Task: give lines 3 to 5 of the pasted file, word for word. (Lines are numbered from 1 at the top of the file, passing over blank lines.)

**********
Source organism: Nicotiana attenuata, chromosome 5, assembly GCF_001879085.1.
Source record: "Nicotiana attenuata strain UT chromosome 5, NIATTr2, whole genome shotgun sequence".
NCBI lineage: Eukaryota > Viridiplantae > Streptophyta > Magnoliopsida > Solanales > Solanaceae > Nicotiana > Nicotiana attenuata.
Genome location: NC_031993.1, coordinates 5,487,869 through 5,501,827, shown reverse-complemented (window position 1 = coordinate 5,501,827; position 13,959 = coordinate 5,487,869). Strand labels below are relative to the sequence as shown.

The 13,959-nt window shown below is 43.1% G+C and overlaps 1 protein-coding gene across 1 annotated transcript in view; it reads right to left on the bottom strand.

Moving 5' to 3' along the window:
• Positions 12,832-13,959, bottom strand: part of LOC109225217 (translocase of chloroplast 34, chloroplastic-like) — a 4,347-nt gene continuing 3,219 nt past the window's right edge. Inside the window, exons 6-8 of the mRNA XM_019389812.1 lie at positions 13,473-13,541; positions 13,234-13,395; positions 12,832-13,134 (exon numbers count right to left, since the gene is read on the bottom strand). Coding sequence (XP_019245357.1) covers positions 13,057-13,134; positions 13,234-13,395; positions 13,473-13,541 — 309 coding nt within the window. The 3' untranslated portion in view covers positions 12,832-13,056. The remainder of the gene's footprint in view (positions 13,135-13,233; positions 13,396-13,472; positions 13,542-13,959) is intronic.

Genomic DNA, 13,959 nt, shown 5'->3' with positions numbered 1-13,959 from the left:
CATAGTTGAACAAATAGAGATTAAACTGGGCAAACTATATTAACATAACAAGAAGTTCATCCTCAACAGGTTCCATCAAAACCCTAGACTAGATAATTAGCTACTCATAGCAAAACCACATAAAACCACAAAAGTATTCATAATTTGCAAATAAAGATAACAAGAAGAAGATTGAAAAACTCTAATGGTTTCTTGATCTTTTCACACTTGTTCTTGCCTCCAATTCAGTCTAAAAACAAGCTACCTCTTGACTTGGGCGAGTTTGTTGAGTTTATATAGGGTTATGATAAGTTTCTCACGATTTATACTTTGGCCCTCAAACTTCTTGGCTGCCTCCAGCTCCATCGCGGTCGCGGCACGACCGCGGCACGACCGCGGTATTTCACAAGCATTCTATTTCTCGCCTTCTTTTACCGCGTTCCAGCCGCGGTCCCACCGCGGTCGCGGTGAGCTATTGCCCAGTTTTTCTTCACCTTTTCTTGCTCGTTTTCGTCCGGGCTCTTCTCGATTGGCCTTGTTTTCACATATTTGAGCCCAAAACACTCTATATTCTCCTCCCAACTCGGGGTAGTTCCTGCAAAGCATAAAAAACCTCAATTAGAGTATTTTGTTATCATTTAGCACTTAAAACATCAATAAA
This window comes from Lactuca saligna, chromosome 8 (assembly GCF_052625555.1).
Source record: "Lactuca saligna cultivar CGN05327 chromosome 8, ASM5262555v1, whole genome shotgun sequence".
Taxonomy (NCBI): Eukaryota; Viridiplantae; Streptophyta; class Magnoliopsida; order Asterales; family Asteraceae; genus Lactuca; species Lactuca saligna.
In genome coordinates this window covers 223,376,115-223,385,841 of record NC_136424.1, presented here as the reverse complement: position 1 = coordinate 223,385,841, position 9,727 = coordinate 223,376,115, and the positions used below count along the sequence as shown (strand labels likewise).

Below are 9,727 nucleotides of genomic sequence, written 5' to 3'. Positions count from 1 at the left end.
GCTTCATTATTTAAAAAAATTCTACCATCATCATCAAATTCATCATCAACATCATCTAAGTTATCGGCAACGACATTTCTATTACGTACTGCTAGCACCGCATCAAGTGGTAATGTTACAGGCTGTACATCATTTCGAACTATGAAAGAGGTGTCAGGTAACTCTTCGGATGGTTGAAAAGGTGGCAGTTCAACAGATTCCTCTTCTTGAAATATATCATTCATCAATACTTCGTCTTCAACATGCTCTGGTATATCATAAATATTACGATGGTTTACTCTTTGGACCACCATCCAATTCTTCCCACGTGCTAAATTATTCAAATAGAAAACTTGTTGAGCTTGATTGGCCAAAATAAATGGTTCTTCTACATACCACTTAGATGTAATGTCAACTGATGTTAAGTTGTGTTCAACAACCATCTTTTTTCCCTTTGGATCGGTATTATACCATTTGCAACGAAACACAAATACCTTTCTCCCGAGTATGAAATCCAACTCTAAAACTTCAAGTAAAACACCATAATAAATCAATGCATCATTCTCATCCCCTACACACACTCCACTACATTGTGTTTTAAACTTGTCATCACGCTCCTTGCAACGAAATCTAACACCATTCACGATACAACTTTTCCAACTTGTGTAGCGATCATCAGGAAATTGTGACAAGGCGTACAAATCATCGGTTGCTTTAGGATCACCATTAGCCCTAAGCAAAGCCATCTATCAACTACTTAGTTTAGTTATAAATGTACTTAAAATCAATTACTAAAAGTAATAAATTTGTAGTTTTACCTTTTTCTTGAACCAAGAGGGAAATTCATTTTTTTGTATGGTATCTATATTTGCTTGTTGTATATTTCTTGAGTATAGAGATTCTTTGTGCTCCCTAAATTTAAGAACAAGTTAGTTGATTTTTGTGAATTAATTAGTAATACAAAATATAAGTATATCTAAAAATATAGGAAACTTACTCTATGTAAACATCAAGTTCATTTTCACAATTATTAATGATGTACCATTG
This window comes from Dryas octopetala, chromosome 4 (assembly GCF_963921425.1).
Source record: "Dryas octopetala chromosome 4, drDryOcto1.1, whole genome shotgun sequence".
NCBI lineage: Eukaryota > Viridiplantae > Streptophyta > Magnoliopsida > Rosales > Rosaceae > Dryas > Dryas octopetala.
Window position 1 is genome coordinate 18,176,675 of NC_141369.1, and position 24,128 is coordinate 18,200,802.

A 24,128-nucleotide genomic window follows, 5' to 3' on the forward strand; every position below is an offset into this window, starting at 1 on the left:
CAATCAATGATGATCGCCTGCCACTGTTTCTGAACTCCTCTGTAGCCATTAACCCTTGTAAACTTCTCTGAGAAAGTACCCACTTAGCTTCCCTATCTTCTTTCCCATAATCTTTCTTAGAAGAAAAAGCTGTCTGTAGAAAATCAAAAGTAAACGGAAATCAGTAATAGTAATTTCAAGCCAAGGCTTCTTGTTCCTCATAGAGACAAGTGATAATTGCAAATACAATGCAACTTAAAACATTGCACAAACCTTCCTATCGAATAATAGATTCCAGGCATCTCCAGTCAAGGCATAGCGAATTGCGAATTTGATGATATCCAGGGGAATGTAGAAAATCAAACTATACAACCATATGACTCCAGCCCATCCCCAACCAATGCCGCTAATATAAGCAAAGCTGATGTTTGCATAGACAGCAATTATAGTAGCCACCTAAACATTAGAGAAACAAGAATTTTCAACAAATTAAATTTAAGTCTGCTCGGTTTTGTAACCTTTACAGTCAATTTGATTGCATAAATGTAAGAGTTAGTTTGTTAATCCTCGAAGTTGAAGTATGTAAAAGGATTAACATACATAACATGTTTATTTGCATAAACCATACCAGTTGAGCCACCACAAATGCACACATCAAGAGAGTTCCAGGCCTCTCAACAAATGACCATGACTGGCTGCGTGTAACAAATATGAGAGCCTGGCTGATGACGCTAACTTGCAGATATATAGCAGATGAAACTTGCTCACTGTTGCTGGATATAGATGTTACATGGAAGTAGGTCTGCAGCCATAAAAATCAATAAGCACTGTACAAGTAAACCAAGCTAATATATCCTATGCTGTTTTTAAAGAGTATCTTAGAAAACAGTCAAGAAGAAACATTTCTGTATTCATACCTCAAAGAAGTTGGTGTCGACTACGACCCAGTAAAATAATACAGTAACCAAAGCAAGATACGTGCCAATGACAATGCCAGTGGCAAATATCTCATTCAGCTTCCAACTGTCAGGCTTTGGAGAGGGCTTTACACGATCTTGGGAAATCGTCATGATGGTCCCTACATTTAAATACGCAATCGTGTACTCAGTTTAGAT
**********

NCBI lineage: Eukaryota > Viridiplantae > Streptophyta > Magnoliopsida > Solanales > Solanaceae > Nicotiana > Nicotiana attenuata.
Genome location: NC_031993.1, coordinates 5,487,869 through 5,501,827, shown reverse-complemented (window position 1 = coordinate 5,501,827; position 13,959 = coordinate 5,487,869). Strand labels below are relative to the sequence as shown.

The 13,959-nt window shown below is 43.1% G+C and overlaps 1 protein-coding gene across 1 annotated transcript in view; it reads right to left on the bottom strand.